Dueling Concepts on American Sniper

I wonder why it is so difficult for some to entertain two concepts simultaneously.  Take for instance the conflict between the North and South United States from 1861-1865.  Is it really difficult for someone to be at the same time against the practice of slave labor and invading the territory of a separate and distinct political unit?  I find no difficulty in denouncing both slavery and foreign invasions, yet many seem bent on decrying one while condoning the other.

Another example surrounds the movie “American Sniper” and the life of Navy SEAL Chris Kyle.  One can be opposed to the 2nd Iraq War and appreciate the compelling story of Kyle’s life, yet many have written the movie off as war propaganda and an endorsement of militarism.  Need this be so?

The possibility exists to both “support the troops” and call for an end to interventionist foreign policy.  In fact, these two concepts may be mutually reinforcing.  I find it rather easy to say “bless our heroes” and follow up with “bring them home”.

Similarly, I can appreciate the skill, discipline, and valor of military or law enforcement snipers, while simultaneously recognizing that they are, in general, misemployed by politicians and bureaucrats under the sway of the government industrial complex.

An excellent example of this in the movie “Jarhead” where Marine snipers are sent on a mission to kill an Iraqi general and at the moment the trigger is about to release a high velocity bullet, the battalion executive officer spoils their shot and instead decides to call in a massive airstrike destroying not only the prized general, but his entire staff and the building their standing in.

The familiar saying is that the military gets to do some of the coolest things on earth, like shooting, camping, parachuting, hiking, scuba diving, etc, and then figures out ways to make them suck.

Precision shooting is a necessary skill set for a society’s warriors, whether the threats be internal or external, snipers can rightly end hostage takings and interstate occupations with minimum destruction, thereby fulfilling Sun Tzu’s maxim to “take it whole when contending”.  Rather than asserting regime change through sanctions and invasions that impoverish entire populations, a well aimed shot can remove a dictator or enemy commander like excising a tumor rather than amputating an entire limb.  The trouble arises through the “impersonal” nature of the nation-state.

The Treaty of Westphalia in 1648 established the nation-state as the primary actor in the international system and established an agreement that head’s of state were illegitimate military targets since they were acting in the capacity of their office, rather than for their own benefit as monarchs and princes once did.  So rather than assassinating a meddlesome king making belligerent decrees, the conduct of war became the actions of entire nations against one another.  The source of the conflict could no longer be pinpointed and addressed as with a king or his direct appointee, rather ethereal and abstract offices issue “policy”.  War became total among populations.  Negotiated settlements became impossible, as they were replaced by the need for unconditional surrender.

Only the dead have seen the end of war.  The skill sets of war fighting, tactics, and strategy remain valuable no matter how “civilized” societies may appear.  Yet skillful employment remains the key variable of whether they are used for good or ill.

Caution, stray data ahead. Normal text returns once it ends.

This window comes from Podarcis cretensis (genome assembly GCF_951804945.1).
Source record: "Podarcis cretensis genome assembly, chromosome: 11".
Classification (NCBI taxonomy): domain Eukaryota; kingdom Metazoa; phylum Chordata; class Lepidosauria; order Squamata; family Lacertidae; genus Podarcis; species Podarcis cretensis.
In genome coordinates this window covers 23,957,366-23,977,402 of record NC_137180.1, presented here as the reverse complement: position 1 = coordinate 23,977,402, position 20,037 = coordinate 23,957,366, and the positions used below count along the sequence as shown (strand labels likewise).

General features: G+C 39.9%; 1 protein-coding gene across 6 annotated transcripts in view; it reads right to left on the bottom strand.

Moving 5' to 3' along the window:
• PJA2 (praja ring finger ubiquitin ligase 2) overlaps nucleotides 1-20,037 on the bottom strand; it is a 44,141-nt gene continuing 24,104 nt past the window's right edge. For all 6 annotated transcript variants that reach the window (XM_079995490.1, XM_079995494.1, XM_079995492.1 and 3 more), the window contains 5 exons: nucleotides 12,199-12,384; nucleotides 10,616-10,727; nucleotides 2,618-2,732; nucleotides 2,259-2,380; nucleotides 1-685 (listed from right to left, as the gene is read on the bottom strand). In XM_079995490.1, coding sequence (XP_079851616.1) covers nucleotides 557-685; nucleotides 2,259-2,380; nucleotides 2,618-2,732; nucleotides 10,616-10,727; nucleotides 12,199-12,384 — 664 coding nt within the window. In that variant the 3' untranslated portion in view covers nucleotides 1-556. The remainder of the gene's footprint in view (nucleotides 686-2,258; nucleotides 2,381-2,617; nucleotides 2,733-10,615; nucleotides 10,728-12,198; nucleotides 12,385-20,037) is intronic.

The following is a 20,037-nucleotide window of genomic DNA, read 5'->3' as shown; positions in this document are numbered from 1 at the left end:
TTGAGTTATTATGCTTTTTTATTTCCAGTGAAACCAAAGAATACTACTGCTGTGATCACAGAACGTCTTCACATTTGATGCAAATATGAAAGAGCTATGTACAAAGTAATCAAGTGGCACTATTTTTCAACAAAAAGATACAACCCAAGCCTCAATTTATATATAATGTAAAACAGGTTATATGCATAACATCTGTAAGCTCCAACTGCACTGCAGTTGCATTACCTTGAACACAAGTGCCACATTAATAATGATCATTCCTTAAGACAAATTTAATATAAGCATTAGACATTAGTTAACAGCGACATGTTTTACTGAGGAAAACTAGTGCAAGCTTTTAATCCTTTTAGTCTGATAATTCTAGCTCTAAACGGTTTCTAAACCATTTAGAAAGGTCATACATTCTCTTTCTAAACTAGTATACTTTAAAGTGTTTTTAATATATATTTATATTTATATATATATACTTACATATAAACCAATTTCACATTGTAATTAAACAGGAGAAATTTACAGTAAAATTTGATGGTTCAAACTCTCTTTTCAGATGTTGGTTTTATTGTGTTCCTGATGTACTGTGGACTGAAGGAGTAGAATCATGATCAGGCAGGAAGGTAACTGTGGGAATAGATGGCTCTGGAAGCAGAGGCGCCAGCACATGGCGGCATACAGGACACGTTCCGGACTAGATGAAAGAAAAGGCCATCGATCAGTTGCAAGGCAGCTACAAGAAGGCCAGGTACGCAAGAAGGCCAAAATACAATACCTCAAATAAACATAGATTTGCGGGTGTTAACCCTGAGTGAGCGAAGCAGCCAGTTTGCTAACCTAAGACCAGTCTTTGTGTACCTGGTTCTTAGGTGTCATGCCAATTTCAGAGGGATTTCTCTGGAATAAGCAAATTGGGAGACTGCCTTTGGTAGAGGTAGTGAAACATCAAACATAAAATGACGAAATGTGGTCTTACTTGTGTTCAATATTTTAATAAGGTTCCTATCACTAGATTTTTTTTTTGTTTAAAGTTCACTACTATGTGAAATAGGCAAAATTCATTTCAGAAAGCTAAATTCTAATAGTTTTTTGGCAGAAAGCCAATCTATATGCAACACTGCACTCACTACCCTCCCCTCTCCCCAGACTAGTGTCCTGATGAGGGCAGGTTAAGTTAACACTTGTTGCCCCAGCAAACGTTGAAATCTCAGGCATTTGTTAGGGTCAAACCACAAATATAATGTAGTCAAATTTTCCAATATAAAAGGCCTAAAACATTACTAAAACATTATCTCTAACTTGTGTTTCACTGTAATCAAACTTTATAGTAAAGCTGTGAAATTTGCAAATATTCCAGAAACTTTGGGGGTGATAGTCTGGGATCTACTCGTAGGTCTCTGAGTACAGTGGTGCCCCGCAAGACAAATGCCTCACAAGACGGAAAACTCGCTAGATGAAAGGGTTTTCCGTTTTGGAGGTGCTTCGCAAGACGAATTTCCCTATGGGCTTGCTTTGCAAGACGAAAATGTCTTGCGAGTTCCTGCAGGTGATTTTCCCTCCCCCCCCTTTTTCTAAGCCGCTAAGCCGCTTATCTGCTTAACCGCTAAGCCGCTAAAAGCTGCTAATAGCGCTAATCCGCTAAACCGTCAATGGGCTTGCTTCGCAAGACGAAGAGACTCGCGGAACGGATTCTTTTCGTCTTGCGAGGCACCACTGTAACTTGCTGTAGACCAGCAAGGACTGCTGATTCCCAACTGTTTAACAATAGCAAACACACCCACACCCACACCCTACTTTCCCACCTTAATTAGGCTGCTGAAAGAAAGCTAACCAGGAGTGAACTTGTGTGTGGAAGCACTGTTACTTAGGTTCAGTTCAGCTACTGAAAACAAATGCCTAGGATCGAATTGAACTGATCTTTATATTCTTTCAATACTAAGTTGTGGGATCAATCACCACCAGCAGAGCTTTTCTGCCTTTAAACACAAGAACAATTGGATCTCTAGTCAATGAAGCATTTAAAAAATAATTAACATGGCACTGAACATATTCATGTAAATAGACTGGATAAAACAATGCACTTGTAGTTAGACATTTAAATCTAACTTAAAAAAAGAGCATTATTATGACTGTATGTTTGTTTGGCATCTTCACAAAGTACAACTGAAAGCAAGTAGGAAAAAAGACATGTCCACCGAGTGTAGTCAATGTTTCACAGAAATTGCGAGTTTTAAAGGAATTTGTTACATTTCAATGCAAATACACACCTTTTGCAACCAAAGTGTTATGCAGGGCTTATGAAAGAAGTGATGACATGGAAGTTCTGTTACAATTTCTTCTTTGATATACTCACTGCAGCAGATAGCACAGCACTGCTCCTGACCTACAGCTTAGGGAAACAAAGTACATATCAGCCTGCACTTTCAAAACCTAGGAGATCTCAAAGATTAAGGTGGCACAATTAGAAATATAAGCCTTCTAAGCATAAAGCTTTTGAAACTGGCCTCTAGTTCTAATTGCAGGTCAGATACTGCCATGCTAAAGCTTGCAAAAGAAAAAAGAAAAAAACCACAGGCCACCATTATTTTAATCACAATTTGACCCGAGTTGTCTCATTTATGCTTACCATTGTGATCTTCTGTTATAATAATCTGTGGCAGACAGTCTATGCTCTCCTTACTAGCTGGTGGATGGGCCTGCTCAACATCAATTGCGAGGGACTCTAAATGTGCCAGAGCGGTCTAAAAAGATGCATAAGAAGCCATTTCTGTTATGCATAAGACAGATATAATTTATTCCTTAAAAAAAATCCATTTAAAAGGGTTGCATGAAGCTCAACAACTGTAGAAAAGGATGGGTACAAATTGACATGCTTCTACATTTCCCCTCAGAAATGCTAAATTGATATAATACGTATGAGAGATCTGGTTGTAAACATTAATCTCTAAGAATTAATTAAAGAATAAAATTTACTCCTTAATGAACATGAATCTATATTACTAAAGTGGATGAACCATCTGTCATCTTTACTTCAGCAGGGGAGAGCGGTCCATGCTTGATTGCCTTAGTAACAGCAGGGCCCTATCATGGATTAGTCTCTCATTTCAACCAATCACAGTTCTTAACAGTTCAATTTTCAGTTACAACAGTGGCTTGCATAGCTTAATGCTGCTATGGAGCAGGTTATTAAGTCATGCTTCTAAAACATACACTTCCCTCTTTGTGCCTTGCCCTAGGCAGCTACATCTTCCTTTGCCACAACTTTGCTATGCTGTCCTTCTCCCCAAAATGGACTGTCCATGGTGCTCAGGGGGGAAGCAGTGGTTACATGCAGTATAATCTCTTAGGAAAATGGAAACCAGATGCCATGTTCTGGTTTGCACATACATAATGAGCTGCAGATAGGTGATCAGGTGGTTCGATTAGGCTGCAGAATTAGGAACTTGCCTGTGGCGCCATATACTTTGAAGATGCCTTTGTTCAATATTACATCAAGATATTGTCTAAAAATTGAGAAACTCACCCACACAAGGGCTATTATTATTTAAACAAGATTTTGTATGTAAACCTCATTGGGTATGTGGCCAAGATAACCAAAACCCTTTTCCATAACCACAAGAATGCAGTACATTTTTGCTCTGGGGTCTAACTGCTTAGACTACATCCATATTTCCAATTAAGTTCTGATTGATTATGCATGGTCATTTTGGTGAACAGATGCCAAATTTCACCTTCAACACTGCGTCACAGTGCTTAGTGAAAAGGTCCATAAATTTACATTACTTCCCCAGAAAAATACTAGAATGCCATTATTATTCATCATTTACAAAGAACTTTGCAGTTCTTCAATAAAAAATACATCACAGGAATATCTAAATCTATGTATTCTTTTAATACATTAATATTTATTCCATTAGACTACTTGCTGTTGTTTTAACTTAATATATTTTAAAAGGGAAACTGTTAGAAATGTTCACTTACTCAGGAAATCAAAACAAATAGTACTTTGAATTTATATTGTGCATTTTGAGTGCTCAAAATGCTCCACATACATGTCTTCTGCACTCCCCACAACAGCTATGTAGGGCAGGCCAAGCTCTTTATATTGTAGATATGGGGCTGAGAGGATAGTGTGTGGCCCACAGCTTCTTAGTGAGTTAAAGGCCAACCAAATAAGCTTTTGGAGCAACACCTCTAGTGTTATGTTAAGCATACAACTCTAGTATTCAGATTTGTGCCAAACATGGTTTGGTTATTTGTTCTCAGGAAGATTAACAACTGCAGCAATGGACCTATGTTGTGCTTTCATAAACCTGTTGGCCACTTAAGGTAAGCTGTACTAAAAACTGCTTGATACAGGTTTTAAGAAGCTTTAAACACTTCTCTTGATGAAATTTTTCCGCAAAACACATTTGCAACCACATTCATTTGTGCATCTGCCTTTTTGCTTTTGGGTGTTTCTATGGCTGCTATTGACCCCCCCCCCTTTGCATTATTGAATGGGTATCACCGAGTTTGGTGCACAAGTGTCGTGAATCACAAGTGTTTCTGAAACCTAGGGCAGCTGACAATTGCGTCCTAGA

SWAT teams, sniping, and private military companies (yes, like Blackwater) can all be valuable to the security and defense of society…until they are employed by bureaucrats and politicians.  Then all of these things become destructive elements within civilized society, they become the antithesis of civilization.

SWAT teams are good when they resolve a hostage/barricade situation or some other special tactical problem, yet as the enforcement tool of the ill conceived war on drugs and all other victimless crimes, they destroy lives and property with equipment donated from the military.

Snipers are a force for good if they were to expel an invading force decapitated from their leader, yet as part of the invading and occupying force in an interventionist foreign war, they are the harbingers of oppression.

Private military companies can secure people, resources, and legitimately held property in dangerous environments, yet when used as an extension or “surge capacity” of the military complex on a destructive campaign, they simply compound the travesty.

All of these skills and organizations are, and I believe will, be present in a free and prosperous society.  Yet they will not enjoy monopoly privileges, qualified immunities, or any other government granted advantages.  Indeed, any such claims to privilege or immunity are, and will be, completely illegitimate.  This means that they will have to train ever more diligently to avoid costly mistakes.  The fat, lame, and incompetent will be purged from the warrior class rather than coddled as they are now, and the corrupt or those that fail to fulfill their promises will lose market share those that uphold their integrity and agreements.

In short, entertaining dual concepts requires clarity of thought and abandoning false mental entanglements.  War-fighting skills are essential for the security of a peaceful society.  It is how they are employed, and by whom, that makes the difference.

About The Jade(d) Warrior

Decades of walking the path of the warrior in service to noble ideals leaves one, well...jaded.
This entry was posted in Economics, Strategy and tagged , . Bookmark the permalink.

1 Response to Dueling Concepts on American Sniper

  1. Wm. Allen Davies says:

    Nicely put!

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